Are Egg Yolks Healthy? Nutritional Facts, Benefits, and Risks

Medically reviewed by Natalie Butler, RD, LD on November 10, 2017Written by Ashely Marcin

Overview

You may already know that chicken eggs are an excellent source of protein. They’re also relatively low in calories, with an average cooked egg containing about , depending on the size. Four grams (g) of the total of protein per egg come from the egg whites. That means that the egg yolk contains less protein than the egg white. It also contains about , as well as cholesterol. Many people choose to skip eating the yolk for these reasons.

But should you eat egg yolks? The short answer is: Yes! The yellow stuff in eggs contains many important vitamins and minerals that are beneficial to your health. Egg yolks contain nutrients like lutein and zeaxanthin, which are important for your eyes. (You can find more information on foods that are healthy for your eyes here.) They also contain choline, which is good for your brain and nerves.

Nutritional value of egg yolk vs. egg whites

If you eat only egg whites, you’re missing out on a lot of the nutrition eggs contain. The following nutrients found in eggs are only in the yolk:

Additionally, the majority of these nutrients in an egg come from the yolk:

An egg yolk also contains about 1.5 to 2 g of protein. Egg yolk is one of the only foods that naturally contains vitamin D.

If you only care about protein, egg whites are a great food. You can buy them pre-cracked and pasteurized in cartons at your grocery store for easy cooking. Some people even add them raw to smoothies. The white of one egg generally contains 4 to 4.5 g of protein and only around 17 calories, making it an excellent part of a healthy diet. Eating egg whites in combination with egg yolks makes the whole egg a nutritional powerhouse.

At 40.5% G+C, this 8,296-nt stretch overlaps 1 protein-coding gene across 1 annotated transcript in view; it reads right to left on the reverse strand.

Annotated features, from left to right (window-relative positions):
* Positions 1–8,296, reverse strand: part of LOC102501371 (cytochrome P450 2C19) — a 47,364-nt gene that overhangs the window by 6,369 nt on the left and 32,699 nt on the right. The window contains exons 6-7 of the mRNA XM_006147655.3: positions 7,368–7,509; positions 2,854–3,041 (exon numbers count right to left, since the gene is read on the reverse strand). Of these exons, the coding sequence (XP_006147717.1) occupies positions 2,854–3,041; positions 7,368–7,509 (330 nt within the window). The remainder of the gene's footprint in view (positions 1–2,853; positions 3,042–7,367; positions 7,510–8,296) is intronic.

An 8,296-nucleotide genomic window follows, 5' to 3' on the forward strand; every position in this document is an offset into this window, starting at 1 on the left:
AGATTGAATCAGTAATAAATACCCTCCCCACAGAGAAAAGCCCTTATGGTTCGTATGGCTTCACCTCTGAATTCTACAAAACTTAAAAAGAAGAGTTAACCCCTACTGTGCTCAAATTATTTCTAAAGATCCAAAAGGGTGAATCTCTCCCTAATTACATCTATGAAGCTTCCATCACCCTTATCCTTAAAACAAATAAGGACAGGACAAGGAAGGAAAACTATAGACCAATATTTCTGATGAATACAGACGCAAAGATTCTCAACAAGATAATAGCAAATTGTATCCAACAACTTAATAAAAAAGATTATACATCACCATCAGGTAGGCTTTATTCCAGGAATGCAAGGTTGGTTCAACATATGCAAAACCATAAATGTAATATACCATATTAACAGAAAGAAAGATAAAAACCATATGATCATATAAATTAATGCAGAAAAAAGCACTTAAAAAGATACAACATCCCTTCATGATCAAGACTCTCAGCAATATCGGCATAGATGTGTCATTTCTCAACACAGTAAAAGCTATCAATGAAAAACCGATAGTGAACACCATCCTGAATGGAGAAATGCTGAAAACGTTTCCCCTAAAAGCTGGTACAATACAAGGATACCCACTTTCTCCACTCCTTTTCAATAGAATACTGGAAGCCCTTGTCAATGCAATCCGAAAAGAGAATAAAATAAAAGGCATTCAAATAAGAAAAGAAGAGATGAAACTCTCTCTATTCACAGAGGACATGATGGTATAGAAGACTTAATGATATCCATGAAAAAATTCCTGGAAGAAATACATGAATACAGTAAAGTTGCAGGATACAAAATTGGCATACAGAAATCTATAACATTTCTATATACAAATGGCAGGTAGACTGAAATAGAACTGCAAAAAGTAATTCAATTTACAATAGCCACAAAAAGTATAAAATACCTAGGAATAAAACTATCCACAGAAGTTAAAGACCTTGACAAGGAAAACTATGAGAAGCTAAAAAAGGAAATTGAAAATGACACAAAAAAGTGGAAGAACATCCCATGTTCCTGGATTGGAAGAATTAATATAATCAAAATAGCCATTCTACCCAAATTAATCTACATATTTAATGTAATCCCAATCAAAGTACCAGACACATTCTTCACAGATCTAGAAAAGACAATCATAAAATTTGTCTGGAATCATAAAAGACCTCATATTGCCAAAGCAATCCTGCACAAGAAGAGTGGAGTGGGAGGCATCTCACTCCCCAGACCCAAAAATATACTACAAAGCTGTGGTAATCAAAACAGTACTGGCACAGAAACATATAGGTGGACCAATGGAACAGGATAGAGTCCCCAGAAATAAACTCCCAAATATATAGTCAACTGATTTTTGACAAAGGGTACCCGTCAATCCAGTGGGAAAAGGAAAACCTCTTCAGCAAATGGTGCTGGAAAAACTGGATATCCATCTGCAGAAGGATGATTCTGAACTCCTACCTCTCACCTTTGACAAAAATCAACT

Egg yolk and cholesterol

You may have heard that egg yolks contain a high amount of cholesterol. This is true. A yolk from one large egg has around of cholesterol. People with no underlying health conditions are sometimes to consume no more than 300 mg of cholesterol a day. People with health conditions like diabetes or heart disease are sometimes recommended to limit daily cholesterol intake to no more than 200 mg. For more on eggs and diabetes, read here.

shows, however, that cholesterol in the body is primarily made by the liver and doesn’t come from the cholesterol we eat. Instead, it’s the saturated and trans fats in our diet that may raise cholesterol levels. from the last few years helps to dispel many long-held beliefs that even saturated fat can worsen cardiovascular health. Doctors do not recommend replacing saturated fat with refined, low-fiber carbohydrates, because worse health outcomes are observed when people do so.

While a large egg contains around 5 g of fat, of this content is saturated fat. In the big picture, this means that each egg yolk supplies less than 10 percent of your daily saturated fat recommendation.